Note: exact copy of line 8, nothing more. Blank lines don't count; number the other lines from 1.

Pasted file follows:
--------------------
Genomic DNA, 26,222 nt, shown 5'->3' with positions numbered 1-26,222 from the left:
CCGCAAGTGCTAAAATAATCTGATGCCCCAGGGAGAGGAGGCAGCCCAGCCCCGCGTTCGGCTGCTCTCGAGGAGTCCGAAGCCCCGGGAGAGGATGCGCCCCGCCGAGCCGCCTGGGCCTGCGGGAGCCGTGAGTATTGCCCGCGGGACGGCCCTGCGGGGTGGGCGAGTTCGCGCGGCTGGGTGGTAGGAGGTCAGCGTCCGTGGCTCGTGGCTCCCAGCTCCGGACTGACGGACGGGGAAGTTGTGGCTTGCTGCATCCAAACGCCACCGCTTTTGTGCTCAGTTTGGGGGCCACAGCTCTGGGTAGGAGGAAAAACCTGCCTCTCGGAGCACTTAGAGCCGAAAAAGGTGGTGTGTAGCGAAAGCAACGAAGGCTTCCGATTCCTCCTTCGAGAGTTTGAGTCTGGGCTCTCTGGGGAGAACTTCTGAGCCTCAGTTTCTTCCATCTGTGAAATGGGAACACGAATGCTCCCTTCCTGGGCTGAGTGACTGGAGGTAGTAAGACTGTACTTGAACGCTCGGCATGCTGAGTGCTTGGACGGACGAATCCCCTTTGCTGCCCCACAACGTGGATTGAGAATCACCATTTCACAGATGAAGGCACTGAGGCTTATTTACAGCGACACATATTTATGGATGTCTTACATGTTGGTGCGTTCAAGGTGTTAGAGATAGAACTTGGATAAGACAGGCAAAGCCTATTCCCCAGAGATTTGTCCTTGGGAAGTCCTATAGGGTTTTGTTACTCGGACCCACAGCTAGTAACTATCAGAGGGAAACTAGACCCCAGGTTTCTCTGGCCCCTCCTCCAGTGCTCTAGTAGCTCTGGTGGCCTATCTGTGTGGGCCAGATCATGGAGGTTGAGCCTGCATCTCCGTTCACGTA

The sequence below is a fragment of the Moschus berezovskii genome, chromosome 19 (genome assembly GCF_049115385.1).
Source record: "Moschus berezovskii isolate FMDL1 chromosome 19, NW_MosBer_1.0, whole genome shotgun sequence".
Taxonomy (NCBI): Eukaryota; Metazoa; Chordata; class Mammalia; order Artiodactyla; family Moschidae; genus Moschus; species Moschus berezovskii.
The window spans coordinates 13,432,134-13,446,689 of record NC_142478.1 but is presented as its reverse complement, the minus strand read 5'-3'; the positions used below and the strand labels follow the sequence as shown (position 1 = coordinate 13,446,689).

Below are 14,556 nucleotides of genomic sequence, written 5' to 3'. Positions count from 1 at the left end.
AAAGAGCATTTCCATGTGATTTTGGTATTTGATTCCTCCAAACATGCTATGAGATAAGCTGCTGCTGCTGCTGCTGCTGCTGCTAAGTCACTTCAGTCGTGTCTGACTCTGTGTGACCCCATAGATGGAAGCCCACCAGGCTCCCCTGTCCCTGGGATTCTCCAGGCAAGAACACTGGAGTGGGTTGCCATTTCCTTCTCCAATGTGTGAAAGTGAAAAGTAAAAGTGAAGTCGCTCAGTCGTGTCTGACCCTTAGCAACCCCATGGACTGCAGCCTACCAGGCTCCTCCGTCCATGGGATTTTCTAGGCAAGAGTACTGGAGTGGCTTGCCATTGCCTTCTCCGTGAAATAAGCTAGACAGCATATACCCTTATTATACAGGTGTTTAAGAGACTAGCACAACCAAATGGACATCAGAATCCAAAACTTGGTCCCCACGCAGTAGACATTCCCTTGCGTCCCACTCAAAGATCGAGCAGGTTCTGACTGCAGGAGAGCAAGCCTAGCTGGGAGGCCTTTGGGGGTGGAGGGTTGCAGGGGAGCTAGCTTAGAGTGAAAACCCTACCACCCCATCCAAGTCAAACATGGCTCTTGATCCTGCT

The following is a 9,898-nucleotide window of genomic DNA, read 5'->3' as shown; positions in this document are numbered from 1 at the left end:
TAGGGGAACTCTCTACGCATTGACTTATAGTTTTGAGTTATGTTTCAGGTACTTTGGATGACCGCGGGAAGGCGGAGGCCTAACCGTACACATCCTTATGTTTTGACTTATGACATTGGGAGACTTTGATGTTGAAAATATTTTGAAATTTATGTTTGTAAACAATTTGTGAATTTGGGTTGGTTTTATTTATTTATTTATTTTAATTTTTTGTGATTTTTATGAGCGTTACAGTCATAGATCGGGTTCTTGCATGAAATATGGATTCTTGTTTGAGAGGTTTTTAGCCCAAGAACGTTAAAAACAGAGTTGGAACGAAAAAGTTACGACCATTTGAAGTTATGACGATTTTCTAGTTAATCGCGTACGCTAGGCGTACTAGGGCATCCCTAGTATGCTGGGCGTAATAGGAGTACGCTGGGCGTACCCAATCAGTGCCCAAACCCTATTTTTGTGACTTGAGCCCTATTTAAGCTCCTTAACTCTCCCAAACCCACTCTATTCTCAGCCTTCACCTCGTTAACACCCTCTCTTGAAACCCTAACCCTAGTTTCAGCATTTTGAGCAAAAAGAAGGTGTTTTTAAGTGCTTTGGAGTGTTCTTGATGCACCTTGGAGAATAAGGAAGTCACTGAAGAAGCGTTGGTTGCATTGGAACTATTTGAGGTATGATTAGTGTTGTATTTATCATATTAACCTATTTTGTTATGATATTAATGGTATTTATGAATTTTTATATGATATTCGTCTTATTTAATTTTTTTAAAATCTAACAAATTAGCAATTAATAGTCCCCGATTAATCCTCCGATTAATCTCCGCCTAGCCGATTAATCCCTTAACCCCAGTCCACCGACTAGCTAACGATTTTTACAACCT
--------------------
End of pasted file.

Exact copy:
AAAGAGCATTTCCATGTGATTTTGGTATTTGATTCCTCCAAACATGCTATGAGATAAGCTGCTGCTGCTGCTGCTGCTGCTGCTAAGTCACTTCAGTCGTGTCTGACTCTGTGTGACCCCATAGATGGAAGCCCACCAGGCTCCCCTGTCCCTGGGATTCTCCAGGCAAGAACACTGGAGTGGGTTGCCATTTCCTTCTCCAATGTGTGAAAGTGAAAAGTAAAAGTGAAGTCGCTCAGTCGTGTCTGACCCTTAGCAACCCCATGGACTGCAGCCTACCAGGCTCCTCCGTCCATGGGATTTTCTAGGCAAGAGTACTGGAGTGGCTTGCCATTGCCTTCTCCGTGAAATAAGCTAGACAGCATATACCCTTATTATACAGGTGTTTAAGAGACTAGCACAACCAAATGGACATCAGAATCCAAAACTTGGTCCCCACGCAGTAGACATTCCCTTGCGTCCCACTCAAAGATCGAGCAGGTTCTGACTGCAGGAGAGCAAGCCTAGCTGGGAGGCCTTTGGGGGTGGAGGGTTGCAGGGGAGCTAGCTTAGAGTGAAAACCCTACCACCCCATCCAAGTCAAACATGGCTCTTGATCCTGCT